Author Topic: English Ales - Am I alone  (Read 3498 times)

Offline gordonstrong

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Re: English Ales - Am I alone
« Reply #30 on: March 27, 2011, 02:23:26 PM »
I was in Nashville for a conference earlier this month.  At Blackstone, all of their beers were what I'd call "normal" ones.  Just straightforward things like English brown ale, American pale ale, brown porter, and Kolsch.  The strongest thing they had was an English IPA, and it wasn't at all extreme.  However, every last one of them was worth drinking, several pints worth in fact.  Dave Miller may not be involved any more, but they all have his spirit in them.
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Offline bluesman

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Re: English Ales - Am I alone
« Reply #31 on: March 27, 2011, 02:43:24 PM »
I just entered one in the NHC.  8)

Love them but I have to say I like alot of different styles of beer. Life would be boring if there was only a couple different styles. I enjoy drinking many different styles of beer. I am always searching for a beer I haven't tried yet. It depends on my mood, the weather, the time of year, etc...,etc... as to the style of beer I'm drinking and/or brewing.

Too many beers and too little time. 

...but you are not alone here.  ;)
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Offline redbeerman

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Re: English Ales - Am I alone
« Reply #32 on: March 27, 2011, 02:59:31 PM »
A dark mild, an ESB and a good IPA, are all welcome here!  BTW  Ron's ESB is usually pretty awesome.  Haven't had this years yet, hint, hint. ;D
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Offline gmac

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Re: English Ales - Am I alone
« Reply #33 on: March 27, 2011, 03:08:50 PM »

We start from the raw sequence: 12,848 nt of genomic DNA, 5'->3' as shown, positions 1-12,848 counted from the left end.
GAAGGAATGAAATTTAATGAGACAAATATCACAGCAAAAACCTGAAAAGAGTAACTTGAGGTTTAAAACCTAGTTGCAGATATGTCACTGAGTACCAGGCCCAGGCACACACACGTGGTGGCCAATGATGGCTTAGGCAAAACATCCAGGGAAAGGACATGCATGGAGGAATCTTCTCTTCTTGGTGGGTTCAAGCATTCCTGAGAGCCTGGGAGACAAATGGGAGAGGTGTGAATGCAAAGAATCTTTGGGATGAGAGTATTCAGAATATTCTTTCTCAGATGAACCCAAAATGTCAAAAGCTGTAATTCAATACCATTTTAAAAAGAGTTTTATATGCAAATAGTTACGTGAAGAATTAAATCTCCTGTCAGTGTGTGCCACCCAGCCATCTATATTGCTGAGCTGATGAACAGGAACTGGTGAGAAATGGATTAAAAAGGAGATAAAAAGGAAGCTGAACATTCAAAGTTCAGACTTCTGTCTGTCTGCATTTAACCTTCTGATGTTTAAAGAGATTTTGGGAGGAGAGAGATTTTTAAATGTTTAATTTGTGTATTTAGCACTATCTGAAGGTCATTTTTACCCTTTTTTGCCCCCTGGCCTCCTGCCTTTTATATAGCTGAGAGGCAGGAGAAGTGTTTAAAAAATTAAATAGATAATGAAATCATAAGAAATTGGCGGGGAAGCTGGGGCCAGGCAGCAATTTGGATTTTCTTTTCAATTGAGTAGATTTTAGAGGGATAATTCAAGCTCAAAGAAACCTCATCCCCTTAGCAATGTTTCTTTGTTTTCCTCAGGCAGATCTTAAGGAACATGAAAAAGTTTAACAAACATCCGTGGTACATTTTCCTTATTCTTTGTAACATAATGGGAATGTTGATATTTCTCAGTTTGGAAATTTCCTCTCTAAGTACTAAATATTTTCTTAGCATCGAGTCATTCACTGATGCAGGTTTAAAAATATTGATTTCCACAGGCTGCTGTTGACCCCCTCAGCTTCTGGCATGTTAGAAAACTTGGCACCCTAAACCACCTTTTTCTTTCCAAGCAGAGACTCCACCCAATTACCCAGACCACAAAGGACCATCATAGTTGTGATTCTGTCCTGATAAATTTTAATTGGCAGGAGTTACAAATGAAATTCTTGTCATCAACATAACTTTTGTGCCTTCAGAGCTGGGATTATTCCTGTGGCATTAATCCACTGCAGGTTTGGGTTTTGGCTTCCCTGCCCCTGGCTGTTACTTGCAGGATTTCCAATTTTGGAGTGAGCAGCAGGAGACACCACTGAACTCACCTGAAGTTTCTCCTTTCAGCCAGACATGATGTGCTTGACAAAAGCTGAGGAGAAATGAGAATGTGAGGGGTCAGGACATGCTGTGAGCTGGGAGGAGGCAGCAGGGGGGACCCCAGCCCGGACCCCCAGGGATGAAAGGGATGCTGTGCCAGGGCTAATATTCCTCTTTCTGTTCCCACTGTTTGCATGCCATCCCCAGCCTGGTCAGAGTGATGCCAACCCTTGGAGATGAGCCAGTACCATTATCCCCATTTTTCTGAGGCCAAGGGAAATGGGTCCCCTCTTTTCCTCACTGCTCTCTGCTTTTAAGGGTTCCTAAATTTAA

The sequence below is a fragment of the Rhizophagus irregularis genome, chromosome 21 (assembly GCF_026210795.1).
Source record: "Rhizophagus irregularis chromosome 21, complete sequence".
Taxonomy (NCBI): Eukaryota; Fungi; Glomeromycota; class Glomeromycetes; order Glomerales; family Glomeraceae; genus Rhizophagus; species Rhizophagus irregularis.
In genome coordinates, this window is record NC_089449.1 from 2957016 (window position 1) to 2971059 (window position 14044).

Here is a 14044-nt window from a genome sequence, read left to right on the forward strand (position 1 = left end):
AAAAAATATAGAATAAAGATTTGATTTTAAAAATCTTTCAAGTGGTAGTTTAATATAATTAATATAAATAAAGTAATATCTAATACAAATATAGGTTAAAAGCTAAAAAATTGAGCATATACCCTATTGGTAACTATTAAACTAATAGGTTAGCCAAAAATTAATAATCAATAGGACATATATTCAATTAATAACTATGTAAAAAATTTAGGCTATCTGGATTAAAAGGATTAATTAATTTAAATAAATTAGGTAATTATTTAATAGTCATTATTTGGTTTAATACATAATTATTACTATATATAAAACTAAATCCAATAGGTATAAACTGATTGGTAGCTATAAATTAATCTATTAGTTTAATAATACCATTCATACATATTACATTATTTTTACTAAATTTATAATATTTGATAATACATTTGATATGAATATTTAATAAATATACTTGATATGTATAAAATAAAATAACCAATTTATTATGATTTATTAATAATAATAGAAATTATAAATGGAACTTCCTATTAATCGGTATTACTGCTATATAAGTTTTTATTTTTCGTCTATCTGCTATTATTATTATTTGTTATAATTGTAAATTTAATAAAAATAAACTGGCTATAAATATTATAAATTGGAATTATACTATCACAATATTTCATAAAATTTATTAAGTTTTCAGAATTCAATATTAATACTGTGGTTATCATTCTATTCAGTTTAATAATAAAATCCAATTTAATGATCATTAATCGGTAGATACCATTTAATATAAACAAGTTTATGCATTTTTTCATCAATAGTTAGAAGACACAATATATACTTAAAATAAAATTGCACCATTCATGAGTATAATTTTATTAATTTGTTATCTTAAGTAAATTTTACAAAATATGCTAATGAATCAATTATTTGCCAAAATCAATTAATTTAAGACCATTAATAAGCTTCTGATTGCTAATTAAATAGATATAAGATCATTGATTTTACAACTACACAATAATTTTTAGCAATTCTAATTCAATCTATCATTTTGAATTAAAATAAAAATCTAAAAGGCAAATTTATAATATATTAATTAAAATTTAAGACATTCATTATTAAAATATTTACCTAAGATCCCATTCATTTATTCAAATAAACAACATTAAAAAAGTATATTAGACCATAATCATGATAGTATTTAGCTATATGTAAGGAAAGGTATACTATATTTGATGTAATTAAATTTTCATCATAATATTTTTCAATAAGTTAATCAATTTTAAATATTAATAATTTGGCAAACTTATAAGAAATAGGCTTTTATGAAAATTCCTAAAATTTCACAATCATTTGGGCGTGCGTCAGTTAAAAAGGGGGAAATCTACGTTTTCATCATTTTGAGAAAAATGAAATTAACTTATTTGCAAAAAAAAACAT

Life would be boring if there was only a couple different styles. I enjoy drinking many different styles of beer. I am always searching for a beer I haven't tried yet. It depends on my mood, the weather, the time of year, etc...,etc... as to the style of beer I'm drinking and/or brewing.

Too many beers and too little time. 
Well said!

Thanks everyone for letting me know I'm not alone.  For me, dark English bitters take me back to my college days when we would go out for some Wellington County or Arkell's Best Bitter and spend the night in the pub drinking pints, snacking on great pub food and ignoring all of our responsibilities.  I like a good lager as much as the next guy in the summer but I have to admit, I've got a predilection for amber lagers over lighter ones.  I love English style IPAs, Stouts, Porters etc too but my goal for this year is to master an all-grain session ale to have on tap all the time.  The Uber-hopped AIPA style hasn't really caught on North of your border yet for some reason but I am sure by the fall I'll be dry-hopping right along with the rest of you.
Thanks again.

Offline majorvices

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Re: English Ales - Am I alone
« Reply #34 on: March 27, 2011, 03:13:59 PM »
I was in Nashville for a conference earlier this month.  At Blackstone, all of their beers were what I'd call "normal" ones.  Just straightforward things like English brown ale, American pale ale, brown porter, and Kolsch.  The strongest thing they had was an English IPA, and it wasn't at all extreme.  However, every last one of them was worth drinking, several pints worth in fact.  Dave Miller may not be involved any more, but they all have his spirit in them.

Absolutely agree with that assessment. I stop in just about every time I'm in Nashville. They do a good job with their beer engine as well. And the Shepherd's Pie ain't half bad either. nor the fish 'n chips. ;)
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Offline Pawtucket Patriot

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Re: English Ales - Am I alone
« Reply #35 on: March 27, 2011, 07:19:47 PM »
I was in Nashville for a conference earlier this month.  At Blackstone, all of their beers were what I'd call "normal" ones.  Just straightforward things like English brown ale, American pale ale, brown porter, and Kolsch.  The strongest thing they had was an English IPA, and it wasn't at all extreme.  However, every last one of them was worth drinking, several pints worth in fact.  Dave Miller may not be involved any more, but they all have his spirit in them.

Absolutely agree with that assessment. I stop in just about every time I'm in Nashville. They do a good job with their beer engine as well. And the Shepherd's Pie ain't half bad either. nor the fish 'n chips. ;)

While I spent most of my time at Boscos (having worked there through undergrad), Blackstone was definitely one of my haunts when I lived in Nashville.  Solid brew and good food.